28-29 December: This Weekend in Motor Sport History

Discover the momentous motor sporting events that took place this weekend in history ………..

~28 December~

1963: Jim Clark won the South African Grand Prix at East London driving a Lotus 25. Winner of the Drivers World Championship in 1963 and 1965, The Times placed the Scot at the top of a list of the greatest Formula One drivers ever in a 2009 poll. Clark was killed in a Formula Two motor-racing accident at Hockenheim in Germany in 1968. At the time of his death, he had won more Grand Prix races (25) and achieved more Grand Prix pole positions (33) than any other driver.

1983: Eugene Chaboud (76), racing driver from France who participated in three Formula One World Championship Grands Prix, scoring one championship point, died. He also participated in numerous non-Championship Formula One race.

~29 December~

1962: British driver Graham Hill (cover image)won his first World Drivers Championship when he drove his BRM to victory in the South African Grand Prix at East London. Jim Clark had led the race until 20 laps from the finish, when an oil leak forced him to retire. Had this not occurred and had Clark finished the race in first, the Scot would have been crowned world champion instead of Hill.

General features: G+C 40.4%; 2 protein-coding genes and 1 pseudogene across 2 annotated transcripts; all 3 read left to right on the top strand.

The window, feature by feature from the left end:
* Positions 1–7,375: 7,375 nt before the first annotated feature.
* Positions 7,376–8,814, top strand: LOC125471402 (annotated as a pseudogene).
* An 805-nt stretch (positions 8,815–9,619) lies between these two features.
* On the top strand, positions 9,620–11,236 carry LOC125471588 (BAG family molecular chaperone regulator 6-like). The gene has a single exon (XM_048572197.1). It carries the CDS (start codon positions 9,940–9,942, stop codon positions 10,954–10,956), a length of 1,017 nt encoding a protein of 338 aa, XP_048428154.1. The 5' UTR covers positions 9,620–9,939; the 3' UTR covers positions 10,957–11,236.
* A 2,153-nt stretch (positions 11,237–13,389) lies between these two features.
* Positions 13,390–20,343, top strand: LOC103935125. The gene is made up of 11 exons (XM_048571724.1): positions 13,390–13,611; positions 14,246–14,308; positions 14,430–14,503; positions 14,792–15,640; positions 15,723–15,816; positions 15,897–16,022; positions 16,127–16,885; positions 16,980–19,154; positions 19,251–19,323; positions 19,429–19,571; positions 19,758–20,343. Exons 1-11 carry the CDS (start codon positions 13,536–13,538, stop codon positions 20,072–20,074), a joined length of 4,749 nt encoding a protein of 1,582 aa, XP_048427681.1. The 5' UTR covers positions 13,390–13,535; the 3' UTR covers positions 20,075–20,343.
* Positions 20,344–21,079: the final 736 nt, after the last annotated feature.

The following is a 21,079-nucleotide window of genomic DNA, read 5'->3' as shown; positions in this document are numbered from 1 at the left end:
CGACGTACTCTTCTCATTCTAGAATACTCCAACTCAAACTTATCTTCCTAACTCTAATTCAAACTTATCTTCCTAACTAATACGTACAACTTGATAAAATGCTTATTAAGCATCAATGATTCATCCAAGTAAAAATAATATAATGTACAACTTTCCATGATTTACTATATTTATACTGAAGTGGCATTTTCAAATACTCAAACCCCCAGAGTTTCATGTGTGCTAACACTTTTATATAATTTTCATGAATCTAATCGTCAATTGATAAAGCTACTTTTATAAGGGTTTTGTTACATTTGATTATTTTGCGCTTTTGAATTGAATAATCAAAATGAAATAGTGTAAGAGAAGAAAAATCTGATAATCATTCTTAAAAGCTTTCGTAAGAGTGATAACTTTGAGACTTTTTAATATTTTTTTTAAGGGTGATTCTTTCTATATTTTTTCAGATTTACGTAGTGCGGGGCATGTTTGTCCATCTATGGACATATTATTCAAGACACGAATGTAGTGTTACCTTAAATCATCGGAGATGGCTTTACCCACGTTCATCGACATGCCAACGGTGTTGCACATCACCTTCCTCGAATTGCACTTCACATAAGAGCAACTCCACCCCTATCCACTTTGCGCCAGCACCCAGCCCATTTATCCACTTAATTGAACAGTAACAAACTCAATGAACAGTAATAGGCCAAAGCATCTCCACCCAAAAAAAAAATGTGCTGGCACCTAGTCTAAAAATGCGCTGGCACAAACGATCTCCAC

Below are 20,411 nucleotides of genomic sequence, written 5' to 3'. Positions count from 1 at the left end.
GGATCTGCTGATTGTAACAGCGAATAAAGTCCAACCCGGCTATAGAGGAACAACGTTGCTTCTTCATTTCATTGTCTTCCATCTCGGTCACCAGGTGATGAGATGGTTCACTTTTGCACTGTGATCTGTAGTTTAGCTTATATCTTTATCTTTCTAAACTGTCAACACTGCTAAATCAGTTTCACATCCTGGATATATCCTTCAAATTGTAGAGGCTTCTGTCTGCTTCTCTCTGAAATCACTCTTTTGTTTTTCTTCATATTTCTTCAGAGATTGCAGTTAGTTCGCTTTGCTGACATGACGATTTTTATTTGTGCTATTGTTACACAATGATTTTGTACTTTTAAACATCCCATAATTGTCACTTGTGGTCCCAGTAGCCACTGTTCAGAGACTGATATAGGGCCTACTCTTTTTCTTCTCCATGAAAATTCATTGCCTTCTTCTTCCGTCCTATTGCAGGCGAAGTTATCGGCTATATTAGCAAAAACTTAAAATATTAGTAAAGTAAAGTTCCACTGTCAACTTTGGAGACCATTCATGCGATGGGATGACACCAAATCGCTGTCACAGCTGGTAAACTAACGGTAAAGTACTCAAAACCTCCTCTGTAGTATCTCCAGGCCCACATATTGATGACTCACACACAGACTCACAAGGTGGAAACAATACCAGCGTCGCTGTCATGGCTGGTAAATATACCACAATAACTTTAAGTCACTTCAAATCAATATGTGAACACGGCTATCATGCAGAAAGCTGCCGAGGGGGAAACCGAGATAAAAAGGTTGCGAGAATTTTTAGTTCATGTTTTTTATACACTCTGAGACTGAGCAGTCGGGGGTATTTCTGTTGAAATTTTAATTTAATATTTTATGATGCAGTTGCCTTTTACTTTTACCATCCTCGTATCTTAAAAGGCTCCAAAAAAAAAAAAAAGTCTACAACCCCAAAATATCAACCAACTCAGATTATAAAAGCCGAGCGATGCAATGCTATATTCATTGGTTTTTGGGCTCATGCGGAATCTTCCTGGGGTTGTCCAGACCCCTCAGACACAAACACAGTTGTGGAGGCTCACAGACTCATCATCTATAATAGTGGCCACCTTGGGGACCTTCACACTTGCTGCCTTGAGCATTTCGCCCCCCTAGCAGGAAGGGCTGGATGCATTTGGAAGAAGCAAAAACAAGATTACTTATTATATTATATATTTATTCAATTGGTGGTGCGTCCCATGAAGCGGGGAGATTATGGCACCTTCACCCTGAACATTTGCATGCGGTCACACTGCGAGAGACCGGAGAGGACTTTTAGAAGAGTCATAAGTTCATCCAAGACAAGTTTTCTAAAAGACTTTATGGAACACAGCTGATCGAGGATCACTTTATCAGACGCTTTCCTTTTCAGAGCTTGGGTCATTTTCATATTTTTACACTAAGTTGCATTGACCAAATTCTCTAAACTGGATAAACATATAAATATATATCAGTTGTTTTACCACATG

1962: The LDS made its Formula 1 debut in the South African Grand Prix in East London, but the car designed and driven by Doug Serrurier retired with a radiator leak. LDS name was given to various single seater racing specials built for the South African Formula One Championship. The “specials” were built by Louis Douglas Serrurier, hence the name. The Mark 1 and Mark 2 models were based on Cooper designs, whilst the Mark 3 was based on the Brabham BT11. Mark 1 and Mark 2 models (1962–1965) used Alfa Romeo 1.5-litre straight-4 engines. A total of eight LDS cars participated in five World Championship Grands Prix. They did not score any World Championship points.

1988: Mike Beuttler (48), British Formula One driver who raced privately entered March cars, died of complications resulting from AIDS. He was a talented Formula Three graduate from the late 1960s, who then graduated to Formula Two and then to Formula One in 1971. The finance for the team came from a group of stockbroker friends from whom the team took its name – at first Clarke-Mordaunt-Guthrie Racing, and in 1973 it became Clarke-Mordaunt-Guthrie-Durlacher Racing. He raced on one occasion, at the 1971 Canadian Grand Prix, for the works March team. Beuttler’s best result was a seventh place in the 1973 Spanish Grand Prix.

2003: Cal Rayborn II, back-to-back winner of the Daytona 200 in 1968 and ’69, died after crashing his bike during a race in New Zealand.

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